Or the regular poker game played in an apartment in the next town, rented by 14 or 15 seniors for that purpose.
Or calling the geometry teacher, “stupid” – and doing so in front of the entire class.
“I came here to salvage my reputation,” said one classmate, after listing his own litany of detentions. “Because I don’t want you to remember those incidents. I want you to remember me as someone who helped kids in the juvenile justice system and foster care. I want you to remember me for working for 25 years to develop programs for families dealing with cancer. And I want to be remembered as a good father.”
 Me, at graduation
Said another: “I came because I felt good enough myself to do it.  I used to be ashamed of myself and now I’m proud --of everybody.”
Yes, “proud of everybody.” There was love in the air, though most had to squint at each other’s name tags to remember who it was.
Eric Baron, an adjunct professor at Columbia University's business school and a consultant specializing in corporate training (, said one of his biggest regrets –which he first realized at the 20th reunion -- was failing to take the time to get to know so many “intelligent, thoughtful, creative” people while he was in high school. “I was horrified I had never made connections with them.  One of the reasons for coming back is to see some of those missed opportunities and to grab a little of it during the few hours we have together.”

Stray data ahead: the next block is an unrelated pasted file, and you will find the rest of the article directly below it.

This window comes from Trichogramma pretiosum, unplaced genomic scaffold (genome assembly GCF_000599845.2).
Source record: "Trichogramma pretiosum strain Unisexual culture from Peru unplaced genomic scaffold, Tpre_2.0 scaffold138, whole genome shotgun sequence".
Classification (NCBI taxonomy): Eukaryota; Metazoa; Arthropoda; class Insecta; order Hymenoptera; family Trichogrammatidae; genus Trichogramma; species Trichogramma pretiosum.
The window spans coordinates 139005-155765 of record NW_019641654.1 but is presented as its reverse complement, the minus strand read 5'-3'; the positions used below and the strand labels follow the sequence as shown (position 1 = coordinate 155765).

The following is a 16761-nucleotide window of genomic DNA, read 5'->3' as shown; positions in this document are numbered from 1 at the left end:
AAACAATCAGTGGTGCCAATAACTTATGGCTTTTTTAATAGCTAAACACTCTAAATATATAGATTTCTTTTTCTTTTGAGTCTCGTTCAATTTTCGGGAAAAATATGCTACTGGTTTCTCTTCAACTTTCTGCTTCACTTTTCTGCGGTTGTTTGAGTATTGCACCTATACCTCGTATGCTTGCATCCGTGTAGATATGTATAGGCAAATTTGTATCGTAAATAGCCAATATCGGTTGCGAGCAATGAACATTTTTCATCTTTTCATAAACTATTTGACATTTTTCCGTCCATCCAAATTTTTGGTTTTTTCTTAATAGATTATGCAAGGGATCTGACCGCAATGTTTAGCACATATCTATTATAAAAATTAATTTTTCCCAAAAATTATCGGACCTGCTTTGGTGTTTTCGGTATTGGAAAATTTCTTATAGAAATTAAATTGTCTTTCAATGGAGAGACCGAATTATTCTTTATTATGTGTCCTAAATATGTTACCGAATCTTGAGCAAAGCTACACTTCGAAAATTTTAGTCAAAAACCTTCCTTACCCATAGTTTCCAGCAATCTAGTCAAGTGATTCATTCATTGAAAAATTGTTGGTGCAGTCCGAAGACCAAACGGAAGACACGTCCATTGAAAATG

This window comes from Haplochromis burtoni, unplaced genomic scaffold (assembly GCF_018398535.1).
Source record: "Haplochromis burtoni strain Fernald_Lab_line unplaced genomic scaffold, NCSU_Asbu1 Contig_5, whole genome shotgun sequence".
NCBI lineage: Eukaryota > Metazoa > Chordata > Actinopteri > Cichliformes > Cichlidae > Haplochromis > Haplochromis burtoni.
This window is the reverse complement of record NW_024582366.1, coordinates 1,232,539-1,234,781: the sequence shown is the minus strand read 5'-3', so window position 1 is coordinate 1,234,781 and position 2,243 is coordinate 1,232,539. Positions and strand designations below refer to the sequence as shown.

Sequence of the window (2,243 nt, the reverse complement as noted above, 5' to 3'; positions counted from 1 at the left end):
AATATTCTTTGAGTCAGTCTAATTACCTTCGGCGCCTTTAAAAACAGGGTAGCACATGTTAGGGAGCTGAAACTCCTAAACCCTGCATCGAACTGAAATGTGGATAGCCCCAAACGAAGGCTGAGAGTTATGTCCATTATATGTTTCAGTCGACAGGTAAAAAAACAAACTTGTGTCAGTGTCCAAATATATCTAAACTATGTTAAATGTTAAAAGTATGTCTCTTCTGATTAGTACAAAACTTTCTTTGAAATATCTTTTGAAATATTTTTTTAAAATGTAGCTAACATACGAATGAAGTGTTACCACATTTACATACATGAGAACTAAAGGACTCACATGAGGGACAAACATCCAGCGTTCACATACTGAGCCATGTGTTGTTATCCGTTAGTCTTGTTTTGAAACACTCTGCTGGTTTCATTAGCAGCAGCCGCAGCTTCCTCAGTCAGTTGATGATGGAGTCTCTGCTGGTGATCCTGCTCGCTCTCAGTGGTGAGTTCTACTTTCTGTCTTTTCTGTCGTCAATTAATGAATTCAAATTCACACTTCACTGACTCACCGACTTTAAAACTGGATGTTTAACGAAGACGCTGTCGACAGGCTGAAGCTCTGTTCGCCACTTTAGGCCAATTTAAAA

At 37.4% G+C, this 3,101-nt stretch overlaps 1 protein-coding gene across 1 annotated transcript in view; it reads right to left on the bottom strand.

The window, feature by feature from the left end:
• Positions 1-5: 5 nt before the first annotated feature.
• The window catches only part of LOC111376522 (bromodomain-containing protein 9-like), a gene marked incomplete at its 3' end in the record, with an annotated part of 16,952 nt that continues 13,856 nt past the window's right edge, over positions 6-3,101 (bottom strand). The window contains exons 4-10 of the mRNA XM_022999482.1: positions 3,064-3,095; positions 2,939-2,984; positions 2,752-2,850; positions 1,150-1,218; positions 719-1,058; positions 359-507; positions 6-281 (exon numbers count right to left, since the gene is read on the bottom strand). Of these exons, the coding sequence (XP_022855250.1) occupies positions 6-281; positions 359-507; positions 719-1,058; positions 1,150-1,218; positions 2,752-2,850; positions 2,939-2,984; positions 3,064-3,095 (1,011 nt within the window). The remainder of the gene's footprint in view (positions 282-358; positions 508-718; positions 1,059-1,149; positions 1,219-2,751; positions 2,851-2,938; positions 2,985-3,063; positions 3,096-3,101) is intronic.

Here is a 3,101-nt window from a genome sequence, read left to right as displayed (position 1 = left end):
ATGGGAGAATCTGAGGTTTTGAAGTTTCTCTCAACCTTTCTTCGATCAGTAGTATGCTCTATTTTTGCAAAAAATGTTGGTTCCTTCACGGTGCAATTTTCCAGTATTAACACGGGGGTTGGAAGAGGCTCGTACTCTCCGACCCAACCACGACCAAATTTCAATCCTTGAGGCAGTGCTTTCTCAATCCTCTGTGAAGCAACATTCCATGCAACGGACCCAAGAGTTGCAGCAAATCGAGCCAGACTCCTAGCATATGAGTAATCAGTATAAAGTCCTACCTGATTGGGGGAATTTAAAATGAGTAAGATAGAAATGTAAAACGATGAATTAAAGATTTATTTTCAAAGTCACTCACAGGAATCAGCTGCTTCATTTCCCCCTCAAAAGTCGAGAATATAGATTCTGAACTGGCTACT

Or as Jim Peck said of the previous night’s dinner:  “I ran into people I hadn’t seen in 50 years and I had more meaningful conversations with them than with people I really know well for 10 or 20 years, but we didn’t grow up together.” 
“Magically,” he said, “we are more friends than strangers.”
What it is it about these teenage ties that brings out so much emotion after so many years?

“You’re my peer group -- who I feel I am, ” said one. Between 4th grade when he entered the school system and graduation, “I became identifiably me and we were doing that together and it’s created a kind of psychological reference point that’s very powerful.”

“This is the closest we’re ever going to come to time travel,” said another. Coming back in time to talk with each other.
And,  “The seeds of my life were planted here.”

For a few contrarians, what they did not do in high school became the kick-in-the-pants for the rest of their lives:
One who rebelled against all the academic pressure cruised through high school as an underachiever, only to discover that his 85 average wasn’t good enough to get into an Ivy League school. So for the first time in 50 years, he came to a class reunion, traveling from Hong Kong to tell us of his life’s success.
“I think it gave me the impetus later to be very very motivated to be successful,” he rose to tell the group.  “My mantra was to be as successful as I could be.